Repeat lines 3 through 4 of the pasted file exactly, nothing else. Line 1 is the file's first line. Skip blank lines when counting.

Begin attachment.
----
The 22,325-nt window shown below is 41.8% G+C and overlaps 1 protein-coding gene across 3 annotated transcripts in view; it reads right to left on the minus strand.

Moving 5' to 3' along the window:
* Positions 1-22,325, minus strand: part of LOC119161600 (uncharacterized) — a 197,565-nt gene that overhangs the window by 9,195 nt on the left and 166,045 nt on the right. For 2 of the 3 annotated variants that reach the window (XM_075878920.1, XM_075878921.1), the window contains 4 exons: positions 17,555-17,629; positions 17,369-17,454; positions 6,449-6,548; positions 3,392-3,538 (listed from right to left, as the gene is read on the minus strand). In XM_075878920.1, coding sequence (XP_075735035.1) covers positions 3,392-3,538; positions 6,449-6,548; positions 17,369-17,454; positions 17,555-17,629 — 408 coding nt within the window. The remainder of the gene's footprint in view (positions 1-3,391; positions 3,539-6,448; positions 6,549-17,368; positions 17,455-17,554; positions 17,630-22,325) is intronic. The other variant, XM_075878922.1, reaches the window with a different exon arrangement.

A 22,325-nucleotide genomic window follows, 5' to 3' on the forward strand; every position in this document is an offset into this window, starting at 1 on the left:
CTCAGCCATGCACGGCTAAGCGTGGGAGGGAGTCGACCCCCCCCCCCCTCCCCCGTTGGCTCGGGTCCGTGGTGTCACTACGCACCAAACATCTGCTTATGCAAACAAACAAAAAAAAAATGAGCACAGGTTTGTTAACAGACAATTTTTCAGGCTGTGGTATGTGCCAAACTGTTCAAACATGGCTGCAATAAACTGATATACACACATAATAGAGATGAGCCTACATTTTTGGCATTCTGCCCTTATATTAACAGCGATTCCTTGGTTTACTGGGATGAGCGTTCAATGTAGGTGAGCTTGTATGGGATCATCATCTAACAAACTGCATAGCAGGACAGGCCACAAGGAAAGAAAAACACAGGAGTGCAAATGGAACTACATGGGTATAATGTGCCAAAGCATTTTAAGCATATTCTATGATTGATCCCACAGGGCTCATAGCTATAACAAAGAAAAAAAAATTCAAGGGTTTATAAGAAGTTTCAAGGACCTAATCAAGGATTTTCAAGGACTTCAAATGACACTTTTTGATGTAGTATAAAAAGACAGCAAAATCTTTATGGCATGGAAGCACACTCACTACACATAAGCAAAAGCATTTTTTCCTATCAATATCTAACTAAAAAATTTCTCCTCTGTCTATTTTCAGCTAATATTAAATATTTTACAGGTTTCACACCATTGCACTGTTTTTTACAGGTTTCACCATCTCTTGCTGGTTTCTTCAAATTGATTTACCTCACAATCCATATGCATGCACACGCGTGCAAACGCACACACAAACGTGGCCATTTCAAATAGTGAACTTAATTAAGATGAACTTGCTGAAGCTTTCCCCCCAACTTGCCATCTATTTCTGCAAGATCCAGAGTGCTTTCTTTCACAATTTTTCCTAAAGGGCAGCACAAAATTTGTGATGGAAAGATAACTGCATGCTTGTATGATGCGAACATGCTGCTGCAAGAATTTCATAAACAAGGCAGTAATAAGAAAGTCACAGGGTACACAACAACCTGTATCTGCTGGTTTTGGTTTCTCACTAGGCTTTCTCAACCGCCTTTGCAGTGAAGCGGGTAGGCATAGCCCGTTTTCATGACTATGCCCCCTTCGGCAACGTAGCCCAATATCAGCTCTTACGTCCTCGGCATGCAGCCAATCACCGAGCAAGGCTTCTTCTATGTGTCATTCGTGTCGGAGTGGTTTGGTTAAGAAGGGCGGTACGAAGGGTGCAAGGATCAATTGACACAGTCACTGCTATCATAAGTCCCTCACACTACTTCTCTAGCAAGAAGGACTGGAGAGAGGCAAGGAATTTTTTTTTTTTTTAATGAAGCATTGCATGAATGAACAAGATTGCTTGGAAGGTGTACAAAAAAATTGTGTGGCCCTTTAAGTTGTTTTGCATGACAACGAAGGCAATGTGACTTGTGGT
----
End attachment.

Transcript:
* Positions 1-22,325, minus strand: part of LOC119161600 (uncharacterized) — a 197,565-nt gene that overhangs the window by 9,195 nt on the left and 166,045 nt on the right. For 2 of the 3 annotated variants that reach the window (XM_075878920.1, XM_075878921.1), the window contains 4 exons: positions 17,555-17,629; positions 17,369-17,454; positions 6,449-6,548; positions 3,392-3,538 (listed from right to left, as the gene is read on the minus strand). In XM_075878920.1, coding sequence (XP_075735035.1) covers positions 3,392-3,538; positions 6,449-6,548; positions 17,369-17,454; positions 17,555-17,629 — 408 coding nt within the window. The remainder of the gene's footprint in view (positions 1-3,391; positions 3,539-6,448; positions 6,549-17,368; positions 17,455-17,554; positions 17,630-22,325) is intronic. The other variant, XM_075878922.1, reaches the window with a different exon arrangement.

A 22,325-nucleotide genomic window follows, 5' to 3' on the forward strand; every position in this document is an offset into this window, starting at 1 on the left: